Far from Algiers
An unnamed race slips by
ethnographer and xenophobe,
roiling bowels and hackles,
Genomes tell us nothing
about our overlords;
we know we’re an underclass
to these corsairs and otherlings.
They break our doors at night,
take our wives and children,
foul our consensuses with ideas
and scat full-sail on glassy seas.
Though we take them to our beds
they’re unwelcome in our churches;
they profane our certainties
and stir up gifts renounced.
South of every guarded circle
is a Barbary where our rules
stand on their heads and dance
to tunes of turbans and scimitars.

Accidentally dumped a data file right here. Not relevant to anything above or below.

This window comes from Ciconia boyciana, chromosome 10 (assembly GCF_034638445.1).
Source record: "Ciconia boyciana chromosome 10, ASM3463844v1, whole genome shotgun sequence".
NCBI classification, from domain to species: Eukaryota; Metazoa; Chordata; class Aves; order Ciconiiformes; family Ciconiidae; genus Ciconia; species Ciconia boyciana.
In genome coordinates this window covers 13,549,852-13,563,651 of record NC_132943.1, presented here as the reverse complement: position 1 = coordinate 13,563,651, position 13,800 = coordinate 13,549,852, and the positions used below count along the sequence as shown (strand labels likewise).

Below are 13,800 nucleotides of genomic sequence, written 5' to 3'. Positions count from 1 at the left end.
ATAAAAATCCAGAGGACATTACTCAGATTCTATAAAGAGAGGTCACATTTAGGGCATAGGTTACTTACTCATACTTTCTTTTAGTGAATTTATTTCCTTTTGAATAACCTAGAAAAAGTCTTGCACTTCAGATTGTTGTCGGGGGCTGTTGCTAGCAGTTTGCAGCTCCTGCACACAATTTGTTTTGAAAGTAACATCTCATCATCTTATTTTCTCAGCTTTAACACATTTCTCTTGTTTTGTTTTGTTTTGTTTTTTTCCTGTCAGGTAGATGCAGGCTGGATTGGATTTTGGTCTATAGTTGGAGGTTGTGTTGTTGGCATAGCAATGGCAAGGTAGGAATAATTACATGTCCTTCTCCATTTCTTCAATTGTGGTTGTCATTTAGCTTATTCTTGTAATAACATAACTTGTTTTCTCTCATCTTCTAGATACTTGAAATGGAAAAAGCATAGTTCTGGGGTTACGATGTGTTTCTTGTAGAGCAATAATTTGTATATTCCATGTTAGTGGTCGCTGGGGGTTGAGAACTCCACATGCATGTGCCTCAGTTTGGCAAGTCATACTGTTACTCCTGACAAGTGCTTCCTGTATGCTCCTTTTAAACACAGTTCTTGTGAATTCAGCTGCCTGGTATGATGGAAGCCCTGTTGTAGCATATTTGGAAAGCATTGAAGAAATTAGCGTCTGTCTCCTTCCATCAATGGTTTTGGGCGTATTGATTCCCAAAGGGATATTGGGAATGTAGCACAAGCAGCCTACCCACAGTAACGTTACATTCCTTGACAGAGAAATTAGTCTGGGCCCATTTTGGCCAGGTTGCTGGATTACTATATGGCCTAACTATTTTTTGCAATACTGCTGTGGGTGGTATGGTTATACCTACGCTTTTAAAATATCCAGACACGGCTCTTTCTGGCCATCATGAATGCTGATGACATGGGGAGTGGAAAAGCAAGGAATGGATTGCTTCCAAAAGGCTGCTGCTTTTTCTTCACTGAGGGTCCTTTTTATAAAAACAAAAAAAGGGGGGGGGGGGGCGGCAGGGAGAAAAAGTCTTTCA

Their ships fly no flags until
it’s far too late and we’re engaged
in the kind of bloodiness youth
prays for to spite the social good.
Every simpleminded day
guards against kidnappers,
every complacency has its dey
fat on ransom in some Algiers.
If there were no Barbary Coast
to haunt our dreams and genes
we’d eat potatoes, bed our cousins
and be as stupid as we want to be.
“Far from Algiers” is from Far from Algiers (Kent State University Press, 2008).
Audio file of this poem is courtesy of Djelloul Marbrook and The Kent State University Press, from a CD of Marbrook reading the poems from his collection Far from Algiers.